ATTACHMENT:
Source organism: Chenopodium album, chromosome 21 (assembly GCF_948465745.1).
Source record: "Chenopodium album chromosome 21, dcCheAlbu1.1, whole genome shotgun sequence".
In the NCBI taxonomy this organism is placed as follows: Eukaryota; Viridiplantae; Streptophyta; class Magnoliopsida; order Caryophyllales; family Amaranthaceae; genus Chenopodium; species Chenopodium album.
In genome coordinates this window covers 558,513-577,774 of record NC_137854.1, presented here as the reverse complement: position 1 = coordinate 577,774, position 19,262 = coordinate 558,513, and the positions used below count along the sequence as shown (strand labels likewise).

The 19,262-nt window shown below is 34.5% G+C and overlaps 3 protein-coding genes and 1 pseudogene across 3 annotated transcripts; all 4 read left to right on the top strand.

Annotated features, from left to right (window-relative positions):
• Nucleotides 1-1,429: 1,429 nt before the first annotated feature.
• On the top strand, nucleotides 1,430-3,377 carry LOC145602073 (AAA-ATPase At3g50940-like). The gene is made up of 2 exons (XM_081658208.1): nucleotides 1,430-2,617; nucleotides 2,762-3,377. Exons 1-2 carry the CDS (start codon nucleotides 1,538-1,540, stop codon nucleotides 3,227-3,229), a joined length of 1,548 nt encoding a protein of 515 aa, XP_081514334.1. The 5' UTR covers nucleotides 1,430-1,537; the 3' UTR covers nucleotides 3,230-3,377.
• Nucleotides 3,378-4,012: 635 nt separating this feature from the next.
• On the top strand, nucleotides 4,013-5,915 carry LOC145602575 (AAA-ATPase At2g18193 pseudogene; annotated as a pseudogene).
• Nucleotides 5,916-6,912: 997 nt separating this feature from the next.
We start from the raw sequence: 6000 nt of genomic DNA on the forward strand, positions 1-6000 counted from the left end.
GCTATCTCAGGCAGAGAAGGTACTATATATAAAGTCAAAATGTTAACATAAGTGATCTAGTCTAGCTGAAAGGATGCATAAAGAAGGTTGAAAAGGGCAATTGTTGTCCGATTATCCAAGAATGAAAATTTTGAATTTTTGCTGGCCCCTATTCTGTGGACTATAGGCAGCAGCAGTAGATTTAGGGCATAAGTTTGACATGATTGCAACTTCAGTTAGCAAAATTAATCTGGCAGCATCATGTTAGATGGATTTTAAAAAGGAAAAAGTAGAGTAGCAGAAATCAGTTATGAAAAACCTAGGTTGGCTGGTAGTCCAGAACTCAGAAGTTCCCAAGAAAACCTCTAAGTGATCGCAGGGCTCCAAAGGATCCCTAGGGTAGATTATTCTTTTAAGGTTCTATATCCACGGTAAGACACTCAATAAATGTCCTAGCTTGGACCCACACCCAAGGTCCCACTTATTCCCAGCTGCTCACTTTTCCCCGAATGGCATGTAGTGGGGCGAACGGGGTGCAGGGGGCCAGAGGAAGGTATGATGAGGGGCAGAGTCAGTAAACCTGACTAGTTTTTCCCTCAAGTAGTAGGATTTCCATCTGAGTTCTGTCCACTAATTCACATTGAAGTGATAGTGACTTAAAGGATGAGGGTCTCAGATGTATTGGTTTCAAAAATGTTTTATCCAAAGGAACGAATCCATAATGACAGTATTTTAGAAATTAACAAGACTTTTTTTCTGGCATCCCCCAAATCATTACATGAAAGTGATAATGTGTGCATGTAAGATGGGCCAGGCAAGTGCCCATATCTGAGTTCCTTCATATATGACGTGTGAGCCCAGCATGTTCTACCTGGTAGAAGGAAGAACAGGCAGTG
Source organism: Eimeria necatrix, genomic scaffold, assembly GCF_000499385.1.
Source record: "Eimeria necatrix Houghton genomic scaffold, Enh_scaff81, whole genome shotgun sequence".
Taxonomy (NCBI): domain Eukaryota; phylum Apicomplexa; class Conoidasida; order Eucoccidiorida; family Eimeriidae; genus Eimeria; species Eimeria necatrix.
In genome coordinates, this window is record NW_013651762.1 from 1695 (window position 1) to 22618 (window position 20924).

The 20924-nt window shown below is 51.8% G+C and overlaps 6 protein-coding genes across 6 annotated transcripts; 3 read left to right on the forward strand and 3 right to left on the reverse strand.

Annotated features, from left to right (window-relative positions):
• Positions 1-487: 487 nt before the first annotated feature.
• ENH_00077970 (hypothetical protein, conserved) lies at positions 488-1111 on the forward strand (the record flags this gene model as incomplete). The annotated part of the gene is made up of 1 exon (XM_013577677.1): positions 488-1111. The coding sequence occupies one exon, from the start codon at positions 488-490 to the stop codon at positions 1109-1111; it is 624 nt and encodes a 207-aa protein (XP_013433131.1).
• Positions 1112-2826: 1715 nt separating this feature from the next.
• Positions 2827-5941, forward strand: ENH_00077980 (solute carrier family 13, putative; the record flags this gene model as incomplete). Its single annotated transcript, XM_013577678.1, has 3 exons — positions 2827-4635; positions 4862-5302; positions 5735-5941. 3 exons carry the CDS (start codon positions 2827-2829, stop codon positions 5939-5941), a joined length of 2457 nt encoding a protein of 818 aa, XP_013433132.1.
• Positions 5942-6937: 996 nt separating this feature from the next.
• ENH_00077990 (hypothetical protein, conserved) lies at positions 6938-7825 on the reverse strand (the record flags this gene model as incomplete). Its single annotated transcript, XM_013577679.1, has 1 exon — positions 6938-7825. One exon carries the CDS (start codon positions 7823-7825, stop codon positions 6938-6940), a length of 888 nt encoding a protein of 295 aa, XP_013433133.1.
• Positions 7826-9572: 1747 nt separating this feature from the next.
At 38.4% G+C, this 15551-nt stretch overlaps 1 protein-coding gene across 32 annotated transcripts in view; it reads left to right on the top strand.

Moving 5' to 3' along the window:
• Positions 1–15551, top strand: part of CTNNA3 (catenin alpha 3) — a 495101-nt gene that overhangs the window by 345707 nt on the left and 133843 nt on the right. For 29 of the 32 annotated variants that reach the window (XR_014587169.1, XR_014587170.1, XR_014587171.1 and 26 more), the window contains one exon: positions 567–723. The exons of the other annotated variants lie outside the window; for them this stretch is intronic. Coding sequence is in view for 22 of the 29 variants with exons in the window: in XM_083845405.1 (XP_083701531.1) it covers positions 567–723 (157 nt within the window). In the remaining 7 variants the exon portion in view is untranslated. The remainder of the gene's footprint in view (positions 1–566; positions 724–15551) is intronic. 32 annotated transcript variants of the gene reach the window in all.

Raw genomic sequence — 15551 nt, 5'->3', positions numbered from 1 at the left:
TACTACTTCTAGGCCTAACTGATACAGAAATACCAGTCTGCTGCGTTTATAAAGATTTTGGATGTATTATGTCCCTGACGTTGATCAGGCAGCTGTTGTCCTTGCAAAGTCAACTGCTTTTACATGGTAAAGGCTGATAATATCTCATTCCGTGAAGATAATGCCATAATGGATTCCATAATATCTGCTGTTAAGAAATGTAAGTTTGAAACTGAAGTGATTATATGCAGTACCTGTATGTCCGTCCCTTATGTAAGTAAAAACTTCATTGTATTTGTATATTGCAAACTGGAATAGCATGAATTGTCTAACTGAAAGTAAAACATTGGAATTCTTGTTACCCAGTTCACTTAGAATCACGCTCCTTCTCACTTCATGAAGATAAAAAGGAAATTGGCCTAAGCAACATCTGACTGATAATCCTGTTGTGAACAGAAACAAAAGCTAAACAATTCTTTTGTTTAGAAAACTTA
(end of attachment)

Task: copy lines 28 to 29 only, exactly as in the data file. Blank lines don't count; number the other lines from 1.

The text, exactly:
Moving 5' to 3' along the window:
• Positions 1–15551, top strand: part of CTNNA3 (catenin alpha 3) — a 495101-nt gene that overhangs the window by 345707 nt on the left and 133843 nt on the right. For 29 of the 32 annotated variants that reach the window (XR_014587169.1, XR_014587170.1, XR_014587171.1 and 26 more), the window contains one exon: positions 567–723. The exons of the other annotated variants lie outside the window; for them this stretch is intronic. Coding sequence is in view for 22 of the 29 variants with exons in the window: in XM_083845405.1 (XP_083701531.1) it covers positions 567–723 (157 nt within the window). In the remaining 7 variants the exon portion in view is untranslated. The remainder of the gene's footprint in view (positions 1–566; positions 724–15551) is intronic. 32 annotated transcript variants of the gene reach the window in all.